The front wheels of the machine had been arranged to run in tandem, wooden extensions had been added to either side of the chassis, and the driver’s position had been moved from the rear of the machine to a new position, just in front of the box radiator.  Two narrow but sturdy long bridge sections were stowed along the sides, and a heavyweight winching chain had been added.  Wood was used  for the chassis extensions, so as to move the centre of gravity back towards the heavier rear end.  Together with the tandem front end, this meant that, when the tractor was driven straight at a trench, the front wheels would easily span the gap while the rear end was still on the other side.  The bridge sections would then be deployed by hand, and the rear wheels of the tractor would follow the nose over the trench.  Once the machine was safely over the trench, the bridge sections would be winched back into place. 

But although it could certainly cross trenches, albeit slowly, it could neither operate on rough ground nor deal with barbed wire.  It became clear that any future designs would have to run on tracks. 

The Number 1 Lincoln Machine 

Some years earlier, Fosters had collaborated with Ruston and Hornsby, of Grantham, to produce the Yukon Tractor, which had used Hornsby chain tracks instead of wheels.  Fosters later produced a halftrack machine called the Centipede, and this was a major reason why the Landships Committee turned to Fosters in 1915  in the quest to develop a tracklaying trench crossing machine. 

In August 1915 Walter Wilson proposed that it would be more beneficial to have the tracks travel right round the machine, producing what was, in effect, a very large wheel on either side.  A week later Tritton was back in London for an interview with the Director of Naval Construction, Tennyson D’Eyncourt, with their proposal for the new rhomboid design.  It was immediately approved. 

Work commenced without delay, and the assembled machine was subjected to trial runs on Lincoln’s South Common.  However, the tracks used, of the American ‘Bullock’ type, proved completely unsuitable, as Wilson had foreseen.  The fact was that, at that time, there were no suitable tracks being produced anywhere in the world.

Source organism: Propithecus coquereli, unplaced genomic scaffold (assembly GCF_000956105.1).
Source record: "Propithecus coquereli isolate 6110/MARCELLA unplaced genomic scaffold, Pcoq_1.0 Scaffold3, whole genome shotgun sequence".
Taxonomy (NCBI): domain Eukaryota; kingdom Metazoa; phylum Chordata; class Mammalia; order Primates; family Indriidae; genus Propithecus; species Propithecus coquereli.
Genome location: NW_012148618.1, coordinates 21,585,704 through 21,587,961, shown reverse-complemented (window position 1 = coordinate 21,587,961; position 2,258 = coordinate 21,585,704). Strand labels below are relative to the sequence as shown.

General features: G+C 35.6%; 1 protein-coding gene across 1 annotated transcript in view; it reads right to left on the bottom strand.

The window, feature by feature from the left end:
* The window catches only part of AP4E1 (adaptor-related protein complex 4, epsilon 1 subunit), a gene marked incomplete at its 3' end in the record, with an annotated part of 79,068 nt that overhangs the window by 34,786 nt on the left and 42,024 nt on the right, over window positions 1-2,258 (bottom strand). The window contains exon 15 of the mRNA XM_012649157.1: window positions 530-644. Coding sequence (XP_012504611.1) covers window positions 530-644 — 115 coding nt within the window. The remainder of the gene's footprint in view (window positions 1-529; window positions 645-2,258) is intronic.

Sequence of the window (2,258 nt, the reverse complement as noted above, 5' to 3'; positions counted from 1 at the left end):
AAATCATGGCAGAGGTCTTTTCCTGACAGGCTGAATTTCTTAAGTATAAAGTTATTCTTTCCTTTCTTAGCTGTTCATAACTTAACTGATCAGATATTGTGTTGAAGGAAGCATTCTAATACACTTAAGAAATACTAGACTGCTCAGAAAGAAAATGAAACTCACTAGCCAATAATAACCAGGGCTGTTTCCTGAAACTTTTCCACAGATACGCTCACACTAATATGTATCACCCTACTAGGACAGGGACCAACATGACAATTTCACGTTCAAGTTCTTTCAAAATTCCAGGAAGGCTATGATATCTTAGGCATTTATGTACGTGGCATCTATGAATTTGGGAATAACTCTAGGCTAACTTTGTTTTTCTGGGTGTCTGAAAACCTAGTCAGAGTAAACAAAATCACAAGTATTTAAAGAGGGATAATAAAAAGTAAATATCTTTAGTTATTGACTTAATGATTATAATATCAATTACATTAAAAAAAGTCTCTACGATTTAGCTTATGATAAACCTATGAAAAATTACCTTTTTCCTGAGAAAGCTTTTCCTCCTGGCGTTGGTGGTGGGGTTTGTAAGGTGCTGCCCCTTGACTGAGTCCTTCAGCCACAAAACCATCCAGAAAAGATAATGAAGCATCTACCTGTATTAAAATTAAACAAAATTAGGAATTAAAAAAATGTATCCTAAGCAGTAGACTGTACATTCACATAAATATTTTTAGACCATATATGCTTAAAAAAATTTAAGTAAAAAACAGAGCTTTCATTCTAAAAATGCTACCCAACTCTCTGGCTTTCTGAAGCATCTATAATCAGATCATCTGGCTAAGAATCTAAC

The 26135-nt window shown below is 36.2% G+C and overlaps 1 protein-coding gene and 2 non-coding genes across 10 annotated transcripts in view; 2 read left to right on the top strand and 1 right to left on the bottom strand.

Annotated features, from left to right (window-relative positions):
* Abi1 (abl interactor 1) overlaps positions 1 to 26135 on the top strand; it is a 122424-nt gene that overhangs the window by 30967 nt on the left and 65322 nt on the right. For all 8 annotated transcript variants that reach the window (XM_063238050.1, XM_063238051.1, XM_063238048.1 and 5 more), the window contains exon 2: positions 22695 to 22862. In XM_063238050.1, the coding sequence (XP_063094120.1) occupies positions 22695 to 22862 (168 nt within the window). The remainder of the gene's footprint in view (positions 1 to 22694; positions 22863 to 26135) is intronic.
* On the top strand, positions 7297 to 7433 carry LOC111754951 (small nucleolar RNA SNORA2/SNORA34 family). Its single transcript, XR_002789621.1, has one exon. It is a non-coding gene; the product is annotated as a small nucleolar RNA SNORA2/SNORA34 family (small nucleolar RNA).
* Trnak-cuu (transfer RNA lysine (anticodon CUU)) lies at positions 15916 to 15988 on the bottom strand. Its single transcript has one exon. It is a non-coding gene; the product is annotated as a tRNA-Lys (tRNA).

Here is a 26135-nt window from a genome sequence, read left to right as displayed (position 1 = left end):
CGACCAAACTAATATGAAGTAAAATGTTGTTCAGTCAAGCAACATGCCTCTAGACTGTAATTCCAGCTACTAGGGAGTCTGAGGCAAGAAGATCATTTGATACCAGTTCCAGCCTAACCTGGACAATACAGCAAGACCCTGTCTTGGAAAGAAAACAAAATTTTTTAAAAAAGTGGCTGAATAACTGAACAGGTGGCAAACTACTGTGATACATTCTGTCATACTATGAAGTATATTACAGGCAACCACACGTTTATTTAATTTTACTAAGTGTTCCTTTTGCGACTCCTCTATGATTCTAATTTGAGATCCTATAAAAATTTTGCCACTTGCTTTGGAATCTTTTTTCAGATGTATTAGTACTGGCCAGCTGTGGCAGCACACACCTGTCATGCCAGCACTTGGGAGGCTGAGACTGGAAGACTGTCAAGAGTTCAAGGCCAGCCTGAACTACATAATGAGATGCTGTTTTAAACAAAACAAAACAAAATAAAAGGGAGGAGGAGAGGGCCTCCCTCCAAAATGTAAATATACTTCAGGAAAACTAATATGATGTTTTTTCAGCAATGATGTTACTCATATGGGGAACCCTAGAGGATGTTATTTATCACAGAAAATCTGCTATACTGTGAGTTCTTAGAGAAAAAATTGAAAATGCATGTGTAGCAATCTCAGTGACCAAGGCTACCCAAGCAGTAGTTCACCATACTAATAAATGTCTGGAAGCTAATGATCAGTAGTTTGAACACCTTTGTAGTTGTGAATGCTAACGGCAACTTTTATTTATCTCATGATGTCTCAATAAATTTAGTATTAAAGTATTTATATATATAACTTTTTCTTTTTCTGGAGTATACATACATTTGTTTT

To enable them to work without distractions on what seemed to be an almost insurmountable problem, Wilson and Tritton set up a temporary drawing office at the White Hart Hotel in uphill Lincoln.  There they worked for hours and days on end to solve the problem.  Drawings of unworkable ideas were burnt in the fireplace of the Yarborough Suite, and more promising ideas sent downhill to the factory for testing, but nothing seemed to work. 

At last Tritton managed to work out the problem, by creating a simple chain link of pressed steel plates riveted along its whole length. 

On 22 September 1915 he sent his famous telegram to the Admiralty:- 

“New arrival by tritton out of pressed plate STOP 

Light in weight but very strong STOP 

All doing well thank you STOP 

Proud parents” 

The idea for Little Willie had been born. 

Little Willie

Tritton had gone back to engineering basics, and had come up with his new idea for the tracks.  They would be unsprung, and thus simple and hard-wearing.  There seemed to be no practical reason why they could not merely be lengthened to travel around the entire machine on future designs. The Number 1 Lincoln machine was given the new tracks and renamed ‘Little Willie’. 

To all intents and purposes Little Willie seemed to be little more than a box on tracks but, in technical terms, the model was ideal for open ground and for crossing trenches.  However, it could not span trenches quite as wide as those specified by the military, or the even wider trenches now being contructed by the enemy. 

The drive from the engine, which was located at the rear, passed though a cone clutch, incorporated within the flywheel, into a two-speed-and-reverse gearbox, and from there into a massive differential casing.  It then passed, via a series of sprockets and chains, to the track drive sprockets at the rear. Ahead of the differential was a narrow shelf with seats, which accommodated the driver, sitting on the right, with another crew member on his left, who operated the steering levers.  These could slow down one track or the other, as required, to assist in changing direction.  Very little thought was given to the comfort of the crew, which was clearly not a priority at the time. 

Tritton suggested that it should also be steered by a pair of wagon-type wheels extending from the rear, to act rather like the rudder on a boat. 

Following trials, Little Willie had passed all the tests it had been designed for.  The way was now open for the production of the next machine – ‘Mother’, the world’s first fighting tank.